There was more, much more in this replete and well-rounded Festival: Other prose and poetry readings, lectures, Beckett's only movie Film with Buster Keaton, twenty or so of the plays on film and a series of productions of Beckett's lesser theatrical works. These may point to a different future for him in the theatre. The very short pieces like Play and Catastrophe even outdo the innovations of the earlier work. The visual impact is stunning and the inventiveness in story telling breathtaking. But we begin to notice that length does matter and that very short plays never allow us sufficient immersion for Beckett to put across his view of life as endless repetition with a spew of time-killing ruminations to fill the yawning hours.
Krapp's Last Tape closed the Festival with a flourish, if the word doesn't belie the Master's austerity. A monologue written for him, Patrick Magee created the role in 1958. Memorable British revivals included one with Albert Finney and another with the great music-hall performer Max Wall. Roger Blin directed the Paris premier, but Beckett himself took charge of the revival at the Théâtre d'Orsay. He had also directed the German premier in Berlin.
No wonder the man-and-a-tape-recorder play with its hints of autobiography has come to be seen as emblematic of Beckett. Yet, though the most moving of his works, it isn't all that typical. The warmth comes from the fact that we feel Krapp's pain directly without the need to think through to it. The ravages of time afflict us all, not only the philosophically inclined.
At the Festival John Hurt repeated the role he first played in 1999, also under the direction of Robin Lefèvre. (Atom Egoyan filmed it at the time.) No mere movie celebrity out to beef up his c.v., Hurt has an illustrious stage career behind him. He gives us a sober Krapp, edging the grotesque of the play more toward melancholy than comedy. His routine with the bananas suggests madness rather than slapstick. The non-verbal part of the play swells hugely. The words may be lapidary, but Hurt's hands caressing the tape recorder are sublime.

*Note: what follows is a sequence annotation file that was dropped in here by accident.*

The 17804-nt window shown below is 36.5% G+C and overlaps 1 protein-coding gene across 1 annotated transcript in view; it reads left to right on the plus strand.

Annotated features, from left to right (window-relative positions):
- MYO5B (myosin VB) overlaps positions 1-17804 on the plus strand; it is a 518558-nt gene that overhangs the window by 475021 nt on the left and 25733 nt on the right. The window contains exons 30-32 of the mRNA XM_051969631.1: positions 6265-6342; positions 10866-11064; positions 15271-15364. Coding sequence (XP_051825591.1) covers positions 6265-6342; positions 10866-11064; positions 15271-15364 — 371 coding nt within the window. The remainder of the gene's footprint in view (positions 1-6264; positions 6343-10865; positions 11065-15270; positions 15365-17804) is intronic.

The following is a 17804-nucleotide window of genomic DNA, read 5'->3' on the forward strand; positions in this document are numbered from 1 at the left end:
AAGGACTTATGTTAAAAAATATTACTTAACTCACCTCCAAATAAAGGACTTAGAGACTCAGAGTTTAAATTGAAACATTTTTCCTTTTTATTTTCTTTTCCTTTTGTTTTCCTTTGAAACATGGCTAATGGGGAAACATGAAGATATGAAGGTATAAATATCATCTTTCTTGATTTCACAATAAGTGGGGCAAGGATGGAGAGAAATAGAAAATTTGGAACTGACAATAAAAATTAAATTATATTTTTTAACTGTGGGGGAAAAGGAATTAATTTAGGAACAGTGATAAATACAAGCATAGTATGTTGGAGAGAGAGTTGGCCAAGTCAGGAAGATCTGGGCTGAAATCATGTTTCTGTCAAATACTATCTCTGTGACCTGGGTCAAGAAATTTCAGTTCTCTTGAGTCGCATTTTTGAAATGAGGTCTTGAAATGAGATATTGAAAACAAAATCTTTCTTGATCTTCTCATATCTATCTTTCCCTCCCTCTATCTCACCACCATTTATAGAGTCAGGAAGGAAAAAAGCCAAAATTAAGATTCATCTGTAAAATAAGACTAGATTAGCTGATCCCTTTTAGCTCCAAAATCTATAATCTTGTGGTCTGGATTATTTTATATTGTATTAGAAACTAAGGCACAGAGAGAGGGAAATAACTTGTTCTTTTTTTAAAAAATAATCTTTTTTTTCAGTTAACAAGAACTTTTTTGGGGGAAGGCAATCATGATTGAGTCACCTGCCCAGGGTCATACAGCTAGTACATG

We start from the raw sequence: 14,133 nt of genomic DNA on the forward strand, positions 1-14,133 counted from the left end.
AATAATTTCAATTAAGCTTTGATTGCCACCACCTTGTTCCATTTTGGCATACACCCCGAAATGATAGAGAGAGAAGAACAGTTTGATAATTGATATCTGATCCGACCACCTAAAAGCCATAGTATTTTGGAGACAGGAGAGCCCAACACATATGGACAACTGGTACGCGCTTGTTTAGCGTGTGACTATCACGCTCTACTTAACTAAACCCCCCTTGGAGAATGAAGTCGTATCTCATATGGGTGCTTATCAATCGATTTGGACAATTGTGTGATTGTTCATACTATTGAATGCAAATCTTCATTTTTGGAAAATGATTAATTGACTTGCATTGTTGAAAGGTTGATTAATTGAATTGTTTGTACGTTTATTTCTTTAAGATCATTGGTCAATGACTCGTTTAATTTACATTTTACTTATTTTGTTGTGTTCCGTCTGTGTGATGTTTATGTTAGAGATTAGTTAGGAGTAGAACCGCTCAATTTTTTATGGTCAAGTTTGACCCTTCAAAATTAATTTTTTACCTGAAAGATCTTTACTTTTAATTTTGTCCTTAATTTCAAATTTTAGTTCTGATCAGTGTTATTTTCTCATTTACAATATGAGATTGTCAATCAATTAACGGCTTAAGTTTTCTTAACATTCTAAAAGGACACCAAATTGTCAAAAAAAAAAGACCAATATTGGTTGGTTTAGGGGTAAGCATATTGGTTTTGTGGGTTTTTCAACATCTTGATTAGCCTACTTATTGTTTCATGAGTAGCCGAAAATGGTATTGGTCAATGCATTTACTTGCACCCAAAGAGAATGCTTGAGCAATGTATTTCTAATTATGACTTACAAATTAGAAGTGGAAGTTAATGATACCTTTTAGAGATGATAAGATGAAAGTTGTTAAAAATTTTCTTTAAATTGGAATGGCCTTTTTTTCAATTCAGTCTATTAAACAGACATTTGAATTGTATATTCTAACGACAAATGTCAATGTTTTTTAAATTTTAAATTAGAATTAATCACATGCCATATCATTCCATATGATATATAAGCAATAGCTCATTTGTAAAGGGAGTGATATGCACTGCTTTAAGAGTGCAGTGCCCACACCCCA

Giles Cadle's stripped set is absolutely right. Hurt sits at his table looking the public of the intimate Pit Theatre right in the eye. We can't escape his sorrow over memories, which becomes our own. James McConnell's lighting effects take on the importance of another presence. When Hurt-Krapp attends to his bodily functions, imbibing or excreting, it's off stage and told by sound. His trips back and forth to his table rub our noses in the pathos of ageing.
Krapp's Last Tape may have begun in 1957 as the Magee Monologue. But what now becomes apparent is that in the years Beckett oversaw productions or directed them himself, he worked especially on the visual side of the play. The wordsmith, heir of Joyce, more and more shaped stage pictures. Indeed Billy Whitelaw, one of Beckett's favorite actresses, says she felt in his directing that he was "sculpting" her. Krapp's Last Tape, then, has become much closer to Beckett's final, short, less text-dependent plays. Catastrophe of 1982, for instance, actually concerns a director who has a stage figure formed, as from clay, to his very specific demands.
Hurt's face in Krapp turns out to be not unlike Beckett's, as if those huge photographs everywhere had worked on him in some chameleon way. The play, therefore, typical or not, closes fittingly this remarkable Festival. As a final note, it rings so true to the author that I decided to say again -- but silently, between him and me -- "Happy Birthday Sam."